As much as I'd love to resolve every consumer gripe that comes my way, the fix sometimes eludes me. Even after several e-mail messages, hours on the phone and days of mediation between warring parties, we can still end up with bupkis. Without a lot of patience, good communication and a willingness by all parties to compromise, resolution can seem almost as likely as winning the lottery without buying a ticket.
So I appreciate all those who call in, who take my calls and who cooperate with me, and in some cases go out of their way, to give a smidgen of hope to cynical consumers.
Nothing warms the cockles of my heart like a happy ending. Here are a few to warm yours, too:
The Gripe: Dolores Coulson of Essex called in recently after her son bought a $69.95 wet-dry vacuum cleaner from Home Depot in June that offered a $40 gift card with a mail-in rebate. Unlike many dawdlers, Coulson mailed in the rebate information a week after the purchase and then waited for her gift card. It was supposed to take a month.
June flew by. July came and went. In August, when there was still no word in the mail, Coulson decided to call Home Depot. She was informed that her card was mailed to an address that she did not provide. She was asked to mail the information again. Good thing Coulson made a copy before she mailed the original.
She tried again. Still nothing.
When she called back two weeks later, Home Depot told her it never received the second copy.
"It's not my fault they lost two copies," Coulson said. "They told me there was nothing they could do about this. My son paid for the wet-dry vac with cash so we have no other proof we purchased it. It just infuriates me."
The Fix: I e-mailed Don Harrison, a Home Depot spokesman, about Coulson's gift-card glitch. Harrison replied that Home Depot immediately called Coulson and left a message apologizing.
"We're sending out a gift card for $40," Harrison said in his e-mail. "She should receive it within 7-10 days. We left a contact number for her to call back one of our resolution specialists if she wishes."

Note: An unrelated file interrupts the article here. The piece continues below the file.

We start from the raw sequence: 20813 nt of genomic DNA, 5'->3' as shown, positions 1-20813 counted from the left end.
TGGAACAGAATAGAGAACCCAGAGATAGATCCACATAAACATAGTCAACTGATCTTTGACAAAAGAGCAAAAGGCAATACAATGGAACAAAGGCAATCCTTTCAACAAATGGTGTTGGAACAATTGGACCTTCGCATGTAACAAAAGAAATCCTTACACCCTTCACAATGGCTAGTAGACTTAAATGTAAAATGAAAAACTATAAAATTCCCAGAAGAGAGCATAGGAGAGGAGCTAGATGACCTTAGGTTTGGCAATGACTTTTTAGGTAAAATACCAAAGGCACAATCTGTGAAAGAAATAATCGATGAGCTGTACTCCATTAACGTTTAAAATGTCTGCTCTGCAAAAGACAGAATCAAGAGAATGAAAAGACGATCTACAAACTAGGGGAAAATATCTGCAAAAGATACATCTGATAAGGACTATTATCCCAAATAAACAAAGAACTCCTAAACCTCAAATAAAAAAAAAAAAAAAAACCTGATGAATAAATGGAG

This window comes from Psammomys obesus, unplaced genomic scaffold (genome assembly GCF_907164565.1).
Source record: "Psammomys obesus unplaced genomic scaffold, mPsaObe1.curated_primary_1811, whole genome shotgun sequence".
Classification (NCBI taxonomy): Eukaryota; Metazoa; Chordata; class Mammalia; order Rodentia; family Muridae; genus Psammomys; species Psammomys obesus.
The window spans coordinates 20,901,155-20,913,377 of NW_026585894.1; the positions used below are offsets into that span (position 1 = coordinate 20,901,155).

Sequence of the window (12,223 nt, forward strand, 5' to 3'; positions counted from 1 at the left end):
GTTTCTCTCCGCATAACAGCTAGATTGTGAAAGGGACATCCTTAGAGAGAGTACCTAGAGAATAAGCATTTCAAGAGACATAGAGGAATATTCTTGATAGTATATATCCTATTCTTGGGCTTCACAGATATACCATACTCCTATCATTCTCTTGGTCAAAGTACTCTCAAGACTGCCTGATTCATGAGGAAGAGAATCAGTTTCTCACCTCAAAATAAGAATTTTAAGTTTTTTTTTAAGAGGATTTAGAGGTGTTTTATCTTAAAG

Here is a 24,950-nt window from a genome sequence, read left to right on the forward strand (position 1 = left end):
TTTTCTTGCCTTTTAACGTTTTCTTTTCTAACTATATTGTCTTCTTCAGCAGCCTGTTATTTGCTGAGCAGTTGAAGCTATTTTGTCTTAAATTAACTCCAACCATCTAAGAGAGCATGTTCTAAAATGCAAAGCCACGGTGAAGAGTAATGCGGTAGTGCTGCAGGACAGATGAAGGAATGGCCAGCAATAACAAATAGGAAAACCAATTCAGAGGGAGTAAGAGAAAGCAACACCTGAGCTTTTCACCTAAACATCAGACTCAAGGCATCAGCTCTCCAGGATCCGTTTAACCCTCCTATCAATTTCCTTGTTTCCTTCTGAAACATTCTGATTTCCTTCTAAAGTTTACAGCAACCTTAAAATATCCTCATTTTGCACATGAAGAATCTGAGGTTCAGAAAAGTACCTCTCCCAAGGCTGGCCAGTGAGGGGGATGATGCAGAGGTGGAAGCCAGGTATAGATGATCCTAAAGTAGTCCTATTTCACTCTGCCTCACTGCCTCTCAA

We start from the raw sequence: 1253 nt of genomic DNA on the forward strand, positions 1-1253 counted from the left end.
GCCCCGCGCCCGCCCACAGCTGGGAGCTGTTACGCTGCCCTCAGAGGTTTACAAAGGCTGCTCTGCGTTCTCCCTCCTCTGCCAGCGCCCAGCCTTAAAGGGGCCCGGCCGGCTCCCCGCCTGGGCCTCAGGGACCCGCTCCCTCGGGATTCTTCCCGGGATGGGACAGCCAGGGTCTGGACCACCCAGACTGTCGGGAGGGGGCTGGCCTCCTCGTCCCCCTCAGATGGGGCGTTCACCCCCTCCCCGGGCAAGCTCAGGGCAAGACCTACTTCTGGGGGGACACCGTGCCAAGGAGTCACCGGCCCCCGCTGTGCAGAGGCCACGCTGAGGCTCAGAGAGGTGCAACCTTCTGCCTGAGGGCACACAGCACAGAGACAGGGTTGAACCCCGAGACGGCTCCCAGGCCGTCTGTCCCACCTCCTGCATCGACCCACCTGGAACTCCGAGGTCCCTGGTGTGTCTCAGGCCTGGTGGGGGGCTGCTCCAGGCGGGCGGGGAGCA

Coulson's glad she finally got the card, but says she still hates mail-in rebates. (Memo to retailers: Dolores is not alone!)
The Gripe: William Sur is a very tolerant man. Capital One recently sent the Bel Air resident a bill that said he was past due on his Visa bill for August. Surprised, Sur said he usually pays his bills in full "almost the day they come in. I never got the statement."
So Sur said he called Capital One on Oct. 18 and that customer service rep Rajah promised to fax it to him. Sur wasn't disputing that he was past due; he just wanted to check the statement. He received no fax.
Sur said he called back Oct. 19 and CSR Joanna promised him a fax. On Oct. 20, CSR Meredith kindly pledged the same. CSR Dennis and then his supervisor, Tracey, told Sur a fax would arrive by 5 p.m. Oct. 21.
When no fax appeared, Sur wrote to Jory Berson, executive vice president of the company's U.S. card business.
Four days later, with no fax in hand, Sur said he called back and demanded his statement. CSR Ross and his supervisor Be agreed to fax, Sur said.
And still, Sur's fax machine sat idle.
"Words fail me in trying to express my total and utter contempt for the manner in which I have been treated," Sur said, a sentiment he also voiced in his letter to Berson. "I've never dealt with such bad customer service. They're supposed to be there to make the customer happy, not to make you cantankerous."
The Fix: I called Capital One on Oct. 24. Spokesman Diana Don returned my call the next day on voice mail. I played phone tag with her twice on Oct. 26 and left information about Sur's problem. I left one more message on Oct. 30 and received no reply. Crushed by my failure at completing what I thought would be a simple task, I prepared to deliver the bad news to Sur.
The following day, however, Sur called to say Capital One's corporate office had finally faxed the August statement to him. That's eight business days after his initial call, and a not-so-delightful dozen if you count weekends.
Sur added that later on Monday afternoon, he also received a fax from the customer service department with his August and July statements. How thoughtful.
For such rapid response and high-quality customer care (insert eye-roll here), Sur said, "What a shame Capital One is so dysfunctional, sloppy and careless. I wonder how many other of their customers are treated the way I was treated? I'm going back to using my American Express."
The Gripe: Sheri Vizzi read in this space about Baltimore County resident Clifford Dorr's battle with Cingular over being wrongfully charged a Baltimore City cell phone tax, and immediately felt a connection. Vizzi e-mailed that she has been fighting with Sprint for a year and half since moving from Baltimore to Pikesville, in Baltimore County.
Although she is no longer a city resident, Sprint was still charging her a $3.50 monthly city cell phone tax.